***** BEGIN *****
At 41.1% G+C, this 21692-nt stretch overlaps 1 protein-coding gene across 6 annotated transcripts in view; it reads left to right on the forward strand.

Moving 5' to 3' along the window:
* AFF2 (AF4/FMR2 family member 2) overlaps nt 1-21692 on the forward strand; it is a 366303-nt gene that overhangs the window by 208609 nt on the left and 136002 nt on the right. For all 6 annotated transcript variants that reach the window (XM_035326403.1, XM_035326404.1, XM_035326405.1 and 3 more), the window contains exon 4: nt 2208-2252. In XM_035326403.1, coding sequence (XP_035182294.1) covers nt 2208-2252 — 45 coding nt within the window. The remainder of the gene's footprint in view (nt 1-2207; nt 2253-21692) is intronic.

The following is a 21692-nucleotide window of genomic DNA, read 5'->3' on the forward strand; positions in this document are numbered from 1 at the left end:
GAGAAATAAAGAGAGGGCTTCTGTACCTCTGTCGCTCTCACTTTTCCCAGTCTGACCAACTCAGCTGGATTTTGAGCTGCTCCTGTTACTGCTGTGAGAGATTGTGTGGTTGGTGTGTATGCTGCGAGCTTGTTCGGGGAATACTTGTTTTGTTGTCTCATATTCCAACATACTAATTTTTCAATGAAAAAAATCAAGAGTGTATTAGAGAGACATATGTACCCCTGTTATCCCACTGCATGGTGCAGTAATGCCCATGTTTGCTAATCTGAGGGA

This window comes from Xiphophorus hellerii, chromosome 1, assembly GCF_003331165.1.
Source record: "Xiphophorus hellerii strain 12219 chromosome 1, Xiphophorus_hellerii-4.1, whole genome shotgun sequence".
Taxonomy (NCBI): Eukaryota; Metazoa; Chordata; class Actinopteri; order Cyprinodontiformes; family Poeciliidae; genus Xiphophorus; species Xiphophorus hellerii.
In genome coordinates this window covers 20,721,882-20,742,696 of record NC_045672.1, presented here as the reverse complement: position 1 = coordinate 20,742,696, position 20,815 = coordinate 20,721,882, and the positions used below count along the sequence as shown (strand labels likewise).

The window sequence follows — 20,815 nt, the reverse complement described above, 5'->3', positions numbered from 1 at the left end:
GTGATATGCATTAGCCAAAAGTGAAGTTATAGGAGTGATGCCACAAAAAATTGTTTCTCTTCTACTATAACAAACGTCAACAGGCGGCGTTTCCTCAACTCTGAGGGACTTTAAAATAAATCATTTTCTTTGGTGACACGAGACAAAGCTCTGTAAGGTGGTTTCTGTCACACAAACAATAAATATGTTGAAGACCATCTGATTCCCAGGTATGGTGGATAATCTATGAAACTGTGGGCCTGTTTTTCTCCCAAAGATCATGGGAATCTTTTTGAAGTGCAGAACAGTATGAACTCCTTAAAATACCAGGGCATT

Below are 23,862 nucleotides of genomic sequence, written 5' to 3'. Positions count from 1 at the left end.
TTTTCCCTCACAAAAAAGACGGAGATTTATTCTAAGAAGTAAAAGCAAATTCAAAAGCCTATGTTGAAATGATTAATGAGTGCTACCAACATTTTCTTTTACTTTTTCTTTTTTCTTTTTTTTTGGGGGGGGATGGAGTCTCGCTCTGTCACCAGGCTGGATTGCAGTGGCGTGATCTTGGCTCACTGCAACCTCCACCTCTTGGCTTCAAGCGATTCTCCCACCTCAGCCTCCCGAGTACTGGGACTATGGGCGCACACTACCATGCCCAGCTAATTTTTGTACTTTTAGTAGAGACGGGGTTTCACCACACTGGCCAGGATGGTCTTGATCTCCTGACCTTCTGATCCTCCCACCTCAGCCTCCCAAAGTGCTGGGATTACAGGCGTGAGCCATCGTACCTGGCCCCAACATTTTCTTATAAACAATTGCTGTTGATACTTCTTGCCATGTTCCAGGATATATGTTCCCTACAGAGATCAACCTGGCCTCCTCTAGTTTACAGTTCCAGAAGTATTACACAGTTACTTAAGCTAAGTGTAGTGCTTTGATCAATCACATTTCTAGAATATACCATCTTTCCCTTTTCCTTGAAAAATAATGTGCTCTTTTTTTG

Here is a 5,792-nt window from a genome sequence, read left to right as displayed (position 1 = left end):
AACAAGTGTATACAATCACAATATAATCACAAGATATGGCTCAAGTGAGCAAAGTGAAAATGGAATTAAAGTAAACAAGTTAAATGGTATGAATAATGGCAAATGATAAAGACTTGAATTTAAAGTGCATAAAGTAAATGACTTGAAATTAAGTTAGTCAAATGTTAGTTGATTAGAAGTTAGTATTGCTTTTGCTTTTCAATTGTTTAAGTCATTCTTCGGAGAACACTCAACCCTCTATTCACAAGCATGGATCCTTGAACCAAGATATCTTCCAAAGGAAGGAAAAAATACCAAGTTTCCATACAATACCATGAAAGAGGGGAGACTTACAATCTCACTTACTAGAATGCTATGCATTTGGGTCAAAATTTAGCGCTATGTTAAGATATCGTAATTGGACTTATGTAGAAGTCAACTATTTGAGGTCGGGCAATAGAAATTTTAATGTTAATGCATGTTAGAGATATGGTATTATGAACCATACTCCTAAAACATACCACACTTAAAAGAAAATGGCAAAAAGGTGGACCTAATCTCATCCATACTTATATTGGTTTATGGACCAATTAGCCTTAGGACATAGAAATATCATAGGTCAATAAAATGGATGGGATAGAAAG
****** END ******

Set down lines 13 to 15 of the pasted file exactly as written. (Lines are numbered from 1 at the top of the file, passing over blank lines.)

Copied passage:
TTTTCCCTCACAAAAAAGACGGAGATTTATTCTAAGAAGTAAAAGCAAATTCAAAAGCCTATGTTGAAATGATTAATGAGTGCTACCAACATTTTCTTTTACTTTTTCTTTTTTCTTTTTTTTTGGGGGGGGATGGAGTCTCGCTCTGTCACCAGGCTGGATTGCAGTGGCGTGATCTTGGCTCACTGCAACCTCCACCTCTTGGCTTCAAGCGATTCTCCCACCTCAGCCTCCCGAGTACTGGGACTATGGGCGCACACTACCATGCCCAGCTAATTTTTGTACTTTTAGTAGAGACGGGGTTTCACCACACTGGCCAGGATGGTCTTGATCTCCTGACCTTCTGATCCTCCCACCTCAGCCTCCCAAAGTGCTGGGATTACAGGCGTGAGCCATCGTACCTGGCCCCAACATTTTCTTATAAACAATTGCTGTTGATACTTCTTGCCATGTTCCAGGATATATGTTCCCTACAGAGATCAACCTGGCCTCCTCTAGTTTACAGTTCCAGAAGTATTACACAGTTACTTAAGCTAAGTGTAGTGCTTTGATCAATCACATTTCTAGAATATACCATCTTTCCCTTTTCCTTGAAAAATAATGTGCTCTTTTTTTG

Here is a 5,792-nt window from a genome sequence, read left to right as displayed (position 1 = left end):
AACAAGTGTATACAATCACAATATAATCACAAGATATGGCTCAAGTGAGCAAAGTGAAAATGGAATTAAAGTAAACAAGTTAAATGGTATGAATAATGGCAAATGATAAAGACTTGAATTTAAAGTGCATAAAGTAAATGACTTGAAATTAAGTTAGTCAAATGTTAGTTGATTAGAAGTTAGTATTGCTTTTGCTTTTCAATTGTTTAAGTCATTCTTCGGAGAACACTCAACCCTCTATTCACAAGCATGGATCCTTGAACCAAGATATCTTCCAAAGGAAGGAAAAAATACCAAGTTTCCATACAATACCATGAAAGAGGGGAGACTTACAATCTCACTTACTAGAATGCTATGCATTTGGGTCAAAATTTAGCGCTATGTTAAGATATCGTAATTGGACTTATGTAGAAGTCAACTATTTGAGGTCGGGCAATAGAAATTTTAATGTTAATGCATGTTAGAGATATGGTATTATGAACCATACTCCTAAAACATACCACACTTAAAAGAAAATGGCAAAAAGGTGGACCTAATCTCATCCATACTTATATTGGTTTATGGACCAATTAGCCTTAGGACATAGAAATATCATAGGTCAATAAAATGGATGGGATAGAAAG